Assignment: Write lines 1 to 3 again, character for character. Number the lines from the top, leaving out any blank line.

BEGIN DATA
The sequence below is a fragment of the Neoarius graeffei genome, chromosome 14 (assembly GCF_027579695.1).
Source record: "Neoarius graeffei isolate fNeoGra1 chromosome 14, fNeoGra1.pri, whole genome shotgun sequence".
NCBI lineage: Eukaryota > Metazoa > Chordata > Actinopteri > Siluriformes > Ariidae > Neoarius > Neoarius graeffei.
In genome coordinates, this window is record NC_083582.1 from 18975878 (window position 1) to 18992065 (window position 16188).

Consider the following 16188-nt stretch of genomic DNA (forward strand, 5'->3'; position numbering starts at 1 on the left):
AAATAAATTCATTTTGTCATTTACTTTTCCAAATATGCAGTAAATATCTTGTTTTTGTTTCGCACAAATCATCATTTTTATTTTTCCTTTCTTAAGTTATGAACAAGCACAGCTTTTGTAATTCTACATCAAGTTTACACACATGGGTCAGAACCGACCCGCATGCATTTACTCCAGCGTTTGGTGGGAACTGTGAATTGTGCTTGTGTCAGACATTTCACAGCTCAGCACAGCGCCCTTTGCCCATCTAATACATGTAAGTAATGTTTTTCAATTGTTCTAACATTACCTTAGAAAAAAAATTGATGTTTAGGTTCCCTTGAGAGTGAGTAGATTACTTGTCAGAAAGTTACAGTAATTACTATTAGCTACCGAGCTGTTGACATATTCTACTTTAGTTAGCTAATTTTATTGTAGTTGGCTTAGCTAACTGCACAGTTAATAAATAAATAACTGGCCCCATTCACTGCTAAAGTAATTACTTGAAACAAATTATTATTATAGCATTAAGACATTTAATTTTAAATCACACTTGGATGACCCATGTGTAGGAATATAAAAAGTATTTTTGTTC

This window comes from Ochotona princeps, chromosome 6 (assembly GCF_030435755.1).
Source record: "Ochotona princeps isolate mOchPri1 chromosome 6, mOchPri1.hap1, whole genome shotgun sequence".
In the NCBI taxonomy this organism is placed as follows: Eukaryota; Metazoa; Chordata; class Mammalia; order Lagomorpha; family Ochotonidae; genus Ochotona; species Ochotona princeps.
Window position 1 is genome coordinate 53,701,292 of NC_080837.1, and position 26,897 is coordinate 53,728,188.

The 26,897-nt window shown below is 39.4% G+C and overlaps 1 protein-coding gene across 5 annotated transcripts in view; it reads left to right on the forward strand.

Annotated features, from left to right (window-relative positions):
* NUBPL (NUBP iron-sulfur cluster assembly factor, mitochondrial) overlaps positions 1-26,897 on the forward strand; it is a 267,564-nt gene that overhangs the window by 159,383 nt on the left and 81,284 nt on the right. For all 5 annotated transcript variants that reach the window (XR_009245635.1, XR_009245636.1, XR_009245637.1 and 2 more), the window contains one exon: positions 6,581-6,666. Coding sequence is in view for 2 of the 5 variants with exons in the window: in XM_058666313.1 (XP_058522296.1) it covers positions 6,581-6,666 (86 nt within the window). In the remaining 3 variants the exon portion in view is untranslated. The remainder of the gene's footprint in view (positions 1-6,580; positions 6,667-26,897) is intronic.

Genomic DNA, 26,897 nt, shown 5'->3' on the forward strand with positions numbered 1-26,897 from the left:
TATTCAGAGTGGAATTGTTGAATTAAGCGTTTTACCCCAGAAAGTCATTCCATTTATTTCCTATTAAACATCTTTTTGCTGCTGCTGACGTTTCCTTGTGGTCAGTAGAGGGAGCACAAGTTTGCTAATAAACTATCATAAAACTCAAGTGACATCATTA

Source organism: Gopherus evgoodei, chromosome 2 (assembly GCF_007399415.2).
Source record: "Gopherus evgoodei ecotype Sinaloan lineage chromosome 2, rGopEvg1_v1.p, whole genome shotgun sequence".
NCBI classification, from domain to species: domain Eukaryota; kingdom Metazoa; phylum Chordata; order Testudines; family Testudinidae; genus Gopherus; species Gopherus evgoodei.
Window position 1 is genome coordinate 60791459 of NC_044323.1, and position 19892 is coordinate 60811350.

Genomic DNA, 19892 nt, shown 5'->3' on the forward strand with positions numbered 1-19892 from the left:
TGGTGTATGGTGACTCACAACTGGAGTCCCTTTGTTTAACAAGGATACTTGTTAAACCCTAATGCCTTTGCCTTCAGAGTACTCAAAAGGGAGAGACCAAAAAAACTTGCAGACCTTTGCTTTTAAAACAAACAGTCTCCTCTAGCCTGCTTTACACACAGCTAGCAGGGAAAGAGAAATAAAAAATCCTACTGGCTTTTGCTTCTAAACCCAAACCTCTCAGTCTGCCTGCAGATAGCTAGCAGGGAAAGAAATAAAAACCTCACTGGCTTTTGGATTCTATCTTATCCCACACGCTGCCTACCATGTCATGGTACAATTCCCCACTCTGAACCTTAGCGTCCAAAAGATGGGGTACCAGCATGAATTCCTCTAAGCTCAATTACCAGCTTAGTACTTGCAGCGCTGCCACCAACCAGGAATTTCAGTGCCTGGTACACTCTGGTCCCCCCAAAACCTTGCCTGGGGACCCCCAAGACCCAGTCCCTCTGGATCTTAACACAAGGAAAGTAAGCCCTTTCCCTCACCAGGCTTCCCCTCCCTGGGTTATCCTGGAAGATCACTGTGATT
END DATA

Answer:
The sequence below is a fragment of the Neoarius graeffei genome, chromosome 14 (assembly GCF_027579695.1).
Source record: "Neoarius graeffei isolate fNeoGra1 chromosome 14, fNeoGra1.pri, whole genome shotgun sequence".
NCBI lineage: Eukaryota > Metazoa > Chordata > Actinopteri > Siluriformes > Ariidae > Neoarius > Neoarius graeffei.